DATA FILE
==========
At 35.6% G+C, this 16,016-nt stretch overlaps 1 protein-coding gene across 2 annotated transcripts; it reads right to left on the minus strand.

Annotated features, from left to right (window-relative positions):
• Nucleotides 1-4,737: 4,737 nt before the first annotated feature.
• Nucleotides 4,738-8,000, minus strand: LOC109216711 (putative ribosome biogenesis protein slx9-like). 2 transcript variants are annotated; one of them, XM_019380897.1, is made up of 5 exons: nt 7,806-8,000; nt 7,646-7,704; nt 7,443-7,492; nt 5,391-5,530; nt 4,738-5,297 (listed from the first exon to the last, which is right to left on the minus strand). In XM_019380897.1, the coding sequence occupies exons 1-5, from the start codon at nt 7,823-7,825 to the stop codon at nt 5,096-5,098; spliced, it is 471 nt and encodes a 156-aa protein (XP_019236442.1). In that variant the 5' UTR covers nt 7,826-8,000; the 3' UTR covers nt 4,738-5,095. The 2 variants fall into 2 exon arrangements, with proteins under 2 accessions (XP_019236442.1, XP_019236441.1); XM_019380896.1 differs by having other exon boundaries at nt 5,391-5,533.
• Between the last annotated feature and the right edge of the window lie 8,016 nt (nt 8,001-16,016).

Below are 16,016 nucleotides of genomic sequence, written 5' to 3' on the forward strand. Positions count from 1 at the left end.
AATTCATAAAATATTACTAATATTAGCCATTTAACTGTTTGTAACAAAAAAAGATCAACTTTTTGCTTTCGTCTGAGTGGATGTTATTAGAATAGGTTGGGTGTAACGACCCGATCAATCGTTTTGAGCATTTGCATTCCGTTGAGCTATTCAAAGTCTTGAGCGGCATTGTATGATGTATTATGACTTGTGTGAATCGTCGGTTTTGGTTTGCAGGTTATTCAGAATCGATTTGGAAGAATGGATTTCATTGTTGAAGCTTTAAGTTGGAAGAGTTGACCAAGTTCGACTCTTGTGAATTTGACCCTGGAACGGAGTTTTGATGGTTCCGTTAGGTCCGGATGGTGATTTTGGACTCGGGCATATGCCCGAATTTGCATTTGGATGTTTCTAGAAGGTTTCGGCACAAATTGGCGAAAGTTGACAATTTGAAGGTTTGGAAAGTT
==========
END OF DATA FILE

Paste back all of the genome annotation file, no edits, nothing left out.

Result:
At 35.6% G+C, this 16,016-nt stretch overlaps 1 protein-coding gene across 2 annotated transcripts; it reads right to left on the minus strand.

Annotated features, from left to right (window-relative positions):
• Nucleotides 1-4,737: 4,737 nt before the first annotated feature.
• Nucleotides 4,738-8,000, minus strand: LOC109216711 (putative ribosome biogenesis protein slx9-like). 2 transcript variants are annotated; one of them, XM_019380897.1, is made up of 5 exons: nt 7,806-8,000; nt 7,646-7,704; nt 7,443-7,492; nt 5,391-5,530; nt 4,738-5,297 (listed from the first exon to the last, which is right to left on the minus strand). In XM_019380897.1, the coding sequence occupies exons 1-5, from the start codon at nt 7,823-7,825 to the stop codon at nt 5,096-5,098; spliced, it is 471 nt and encodes a 156-aa protein (XP_019236442.1). In that variant the 5' UTR covers nt 7,826-8,000; the 3' UTR covers nt 4,738-5,095. The 2 variants fall into 2 exon arrangements, with proteins under 2 accessions (XP_019236442.1, XP_019236441.1); XM_019380896.1 differs by having other exon boundaries at nt 5,391-5,533.
• Between the last annotated feature and the right edge of the window lie 8,016 nt (nt 8,001-16,016).

Below are 16,016 nucleotides of genomic sequence, written 5' to 3' on the forward strand. Positions count from 1 at the left end.
AATTCATAAAATATTACTAATATTAGCCATTTAACTGTTTGTAACAAAAAAAGATCAACTTTTTGCTTTCGTCTGAGTGGATGTTATTAGAATAGGTTGGGTGTAACGACCCGATCAATCGTTTTGAGCATTTGCATTCCGTTGAGCTATTCAAAGTCTTGAGCGGCATTGTATGATGTATTATGACTTGTGTGAATCGTCGGTTTTGGTTTGCAGGTTATTCAGAATCGATTTGGAAGAATGGATTTCATTGTTGAAGCTTTAAGTTGGAAGAGTTGACCAAGTTCGACTCTTGTGAATTTGACCCTGGAACGGAGTTTTGATGGTTCCGTTAGGTCCGGATGGTGATTTTGGACTCGGGCATATGCCCGAATTTGCATTTGGATGTTTCTAGAAGGTTTCGGCACAAATTGGCGAAAGTTGACAATTTGAAGGTTTGGAAAGTT